To protect storefronts along and incentivize businesses to open up shop along B-Street, Lema proposed contracting private security to address the ongoing shortage of police officers within the police department: “The city can hire third-party security to patrol B-Street to have a presence of security there.”

Rather than merely sustain existing ventures along the commercial artery, Lema believes in granting tax breaks as a method of luring businesses to Hayward, hence funneling investment into the city, creating local employment opportunities for residents, and spurring long-term economic growth.

Education worker Amal Issa and Hayward community services commissioner George Syrop, likewise, support the push toward community policing. Once falling victim to grand theft auto, Issa welcomes heightened police presence and deepening public trust in law enforcement via community policing instead of abiding crime rates. In Issa’s view, “people doing as much as they can to protect their property,” yet individual efforts prove futile in the face of a systemic issue.

Hayward Community Coalition community organizer, activist, and corporate-free candidate Syrop opposes further endowment of the police by public funds, challenging the perception of policing as tantamount to public safety. Syrop endorses and campaigns for the expansion of non-armed community policing and diverting financing away from law enforcement towards underfunded community services, such as education, housing, and social services.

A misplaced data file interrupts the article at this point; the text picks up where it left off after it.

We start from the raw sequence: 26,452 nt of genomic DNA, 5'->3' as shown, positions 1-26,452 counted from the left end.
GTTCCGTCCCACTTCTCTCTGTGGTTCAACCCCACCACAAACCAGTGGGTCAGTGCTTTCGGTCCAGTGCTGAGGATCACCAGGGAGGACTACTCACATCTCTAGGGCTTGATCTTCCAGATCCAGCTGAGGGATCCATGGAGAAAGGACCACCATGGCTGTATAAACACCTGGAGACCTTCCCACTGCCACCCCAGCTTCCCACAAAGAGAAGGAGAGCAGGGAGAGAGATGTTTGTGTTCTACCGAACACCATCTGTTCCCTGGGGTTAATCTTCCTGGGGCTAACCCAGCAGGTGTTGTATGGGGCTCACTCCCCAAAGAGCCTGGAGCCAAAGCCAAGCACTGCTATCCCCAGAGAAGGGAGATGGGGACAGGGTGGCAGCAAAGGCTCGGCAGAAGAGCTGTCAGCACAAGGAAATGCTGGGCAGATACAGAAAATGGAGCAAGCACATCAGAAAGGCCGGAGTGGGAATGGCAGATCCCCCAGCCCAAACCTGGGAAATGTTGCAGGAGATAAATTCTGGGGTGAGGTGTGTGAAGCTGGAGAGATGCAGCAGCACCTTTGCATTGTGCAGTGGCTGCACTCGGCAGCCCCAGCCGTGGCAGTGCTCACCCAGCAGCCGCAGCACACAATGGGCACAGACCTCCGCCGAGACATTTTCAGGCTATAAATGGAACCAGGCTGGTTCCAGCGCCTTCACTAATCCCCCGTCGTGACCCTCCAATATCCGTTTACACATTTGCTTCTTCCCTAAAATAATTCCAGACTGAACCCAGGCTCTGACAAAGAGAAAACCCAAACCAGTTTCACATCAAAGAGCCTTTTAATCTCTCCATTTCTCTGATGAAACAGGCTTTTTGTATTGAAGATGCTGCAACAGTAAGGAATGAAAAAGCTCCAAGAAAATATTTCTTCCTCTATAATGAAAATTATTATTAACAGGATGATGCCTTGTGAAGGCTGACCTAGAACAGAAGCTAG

For many candidates, housing security and economic prosperity are invariably linked to one another.

“In the 80s, when I graduated from college, there was no way that I could afford a home in the neighborhood that I grew up in, so I had to move away to where the jobs were,” Goldstein revealed.

Since then, Goldstein argued that Hayward has made considerable strides toward accessible, inclusive, and affordable housing via the Homekey Program, Navigation Center services for unhoused individuals, and limited admission of in-lieu fees by the city from developers, allowing more units to be built in a shorter period. Thus, Goldstein plans to enlarge the scope of the aforementioned programs, holding to the belief that “we owe it to the community to find a way to find an approach to housing.”

A self-appointed progressive candidate, Syrop believes that existing rent alleviation programs are insufficient under the current parameters. According to Syrop, 47% of Hayward residents and small businesses are renters, highlighting rent stabilization as an issue of utmost significance. “We aren’t building housing as quickly,” Syrop explained, stating that Hayward is locked into a vicious “game of catch-up.”

In response to rent fluctuations, Syrop suggested implementing comprehensive just-cause renter protections and vacancy tax to ensure that all properties are properly utilized and are on the market. “Growth and development that is sensitive to working-class citizens” through housing stability and union expansion is Syrop’s vision for Hayward.

As a Foundation for California Community Colleges educator, Issa is an advocate for incentivizing local teacher education through bonuses and incentive schemes, such as housing stipends, loan forgiveness, and tuition waivers for future teachers — otherwise, replicating the success of Chabot College’s “Grow Our Own” program on a broader scale. In Issa’s view, training teachers will contribute to a well-integrated, educated community.